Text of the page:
It really is a “double take” for drag racing fans when Indiana’s Randy Addington (from Redkey) arrives at local dragstrips. With his two-car racing operation, Addington, who is a true drag racing aficionado, is providing adoring fans with a cool glimpse into drag racing history.
Randy campaigns two very impressive and period-correct 1937 Chevy “gassers.”
Randy’s first ’37, which he has owned for 15 years and raced for 10, features a blown 455ci engine that would have technically put it in the A/G category back it its day. That car is capable of 9.5 e.t.’s at 140+ mph.
During 2014, Randy introduced a second ’37 to his team equation. That is a straight-axle (C/G car), which features a naturally aspirated 434ci engine and can run in the 10.6 e.t.’s and 120 mph. Both of his race cars burn alcohol.
“Each of these cars were originally street rods when I bought them, and I did all the conversion work myself,” Randy stated. “I like to call them ‘back to earth’ cars because they are both close to what it was like back then. All the racing fans we interact with often mention to us that they really do appreciate that.”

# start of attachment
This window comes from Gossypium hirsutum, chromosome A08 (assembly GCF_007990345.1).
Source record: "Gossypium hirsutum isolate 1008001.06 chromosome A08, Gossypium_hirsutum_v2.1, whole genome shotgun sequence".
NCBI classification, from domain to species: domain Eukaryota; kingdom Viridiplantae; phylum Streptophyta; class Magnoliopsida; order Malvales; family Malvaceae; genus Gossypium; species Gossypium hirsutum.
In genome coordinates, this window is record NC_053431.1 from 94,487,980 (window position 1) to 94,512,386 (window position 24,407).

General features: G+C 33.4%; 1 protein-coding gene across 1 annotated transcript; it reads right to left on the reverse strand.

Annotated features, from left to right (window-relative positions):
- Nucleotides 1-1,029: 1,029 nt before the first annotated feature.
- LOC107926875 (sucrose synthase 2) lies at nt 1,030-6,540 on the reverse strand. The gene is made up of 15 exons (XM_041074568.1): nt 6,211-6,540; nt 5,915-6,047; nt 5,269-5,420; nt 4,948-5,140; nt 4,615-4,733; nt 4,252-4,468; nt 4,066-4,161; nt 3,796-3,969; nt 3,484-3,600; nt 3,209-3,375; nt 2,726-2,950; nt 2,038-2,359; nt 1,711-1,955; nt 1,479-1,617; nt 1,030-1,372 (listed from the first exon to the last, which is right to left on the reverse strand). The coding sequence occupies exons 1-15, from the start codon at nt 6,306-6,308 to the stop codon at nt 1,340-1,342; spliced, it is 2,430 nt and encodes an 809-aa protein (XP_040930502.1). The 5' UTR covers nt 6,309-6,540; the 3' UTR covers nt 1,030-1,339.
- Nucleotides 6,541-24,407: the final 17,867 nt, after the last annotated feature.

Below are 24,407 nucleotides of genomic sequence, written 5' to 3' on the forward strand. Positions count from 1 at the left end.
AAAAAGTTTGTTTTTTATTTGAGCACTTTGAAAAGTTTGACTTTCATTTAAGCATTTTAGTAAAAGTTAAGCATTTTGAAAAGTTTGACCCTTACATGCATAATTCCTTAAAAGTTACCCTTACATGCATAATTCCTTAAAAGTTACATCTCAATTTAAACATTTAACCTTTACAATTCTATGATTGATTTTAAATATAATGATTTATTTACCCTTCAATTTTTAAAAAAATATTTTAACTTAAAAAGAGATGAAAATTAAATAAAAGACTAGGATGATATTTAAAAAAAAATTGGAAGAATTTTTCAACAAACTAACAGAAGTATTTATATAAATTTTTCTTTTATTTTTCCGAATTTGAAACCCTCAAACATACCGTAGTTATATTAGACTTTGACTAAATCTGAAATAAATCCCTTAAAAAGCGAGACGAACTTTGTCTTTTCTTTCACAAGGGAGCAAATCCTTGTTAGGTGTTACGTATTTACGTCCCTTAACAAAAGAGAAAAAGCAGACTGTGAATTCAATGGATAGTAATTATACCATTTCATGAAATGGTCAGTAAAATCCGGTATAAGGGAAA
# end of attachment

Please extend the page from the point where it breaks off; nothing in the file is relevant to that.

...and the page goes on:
“For me it’s also all about putting on a great show, too,” he added. “One car is known for its great, smokey burnouts (supercharged version) and the other for getting its front wheels way up. Diving like that is the real fun in this for me.”
“I did some drag racing myself back in the 1970s,” he continued. “I’m a big fan of guys like Stone, Woods & Cook and “Big John” Mazmanian from that era. I took my first car to Beech Bend Raceway in Bowling Green, Kentucky, about a decade ago and was approached there by the Geezer Gasser guys. They talked me into going racing with them and that’s pretty much where a lot of this came from. I got that fever back and these two cars are the end result.”
Randy runs both his machines exclusively within exhibition circuits and at both eighth- and quarter-mile tracks. In addition to his Geezer Gasser group appearances, his team has become a popular fixture within a variety of other nostalgia racing circuits.
At many events he often tasks his good friend Roger Plate (who is the owner of Indiana’s Muncie Dragway) to drive one of his cars. Roger also confirmed a lot of pride with the fact his is actually racing cars of this year and configuration.
“There are a lot of people that redo 1937s, but then just to show or look at them,” he added. “But we actually race them, and from time to time tear them up—and that is quite a rarity.”
Randy Addington’s trek forward with his racing program has not been without some hurdles. Two years ago his rig was involved in a major highway towing accident when a blown tire rolled the trailer. In that incident both cars were effectively totaled.
“Yes, after that it was a lot of work for us to put everything back together and to where it was,” he admitted.
Drag racing fans, however, are sure glad he did!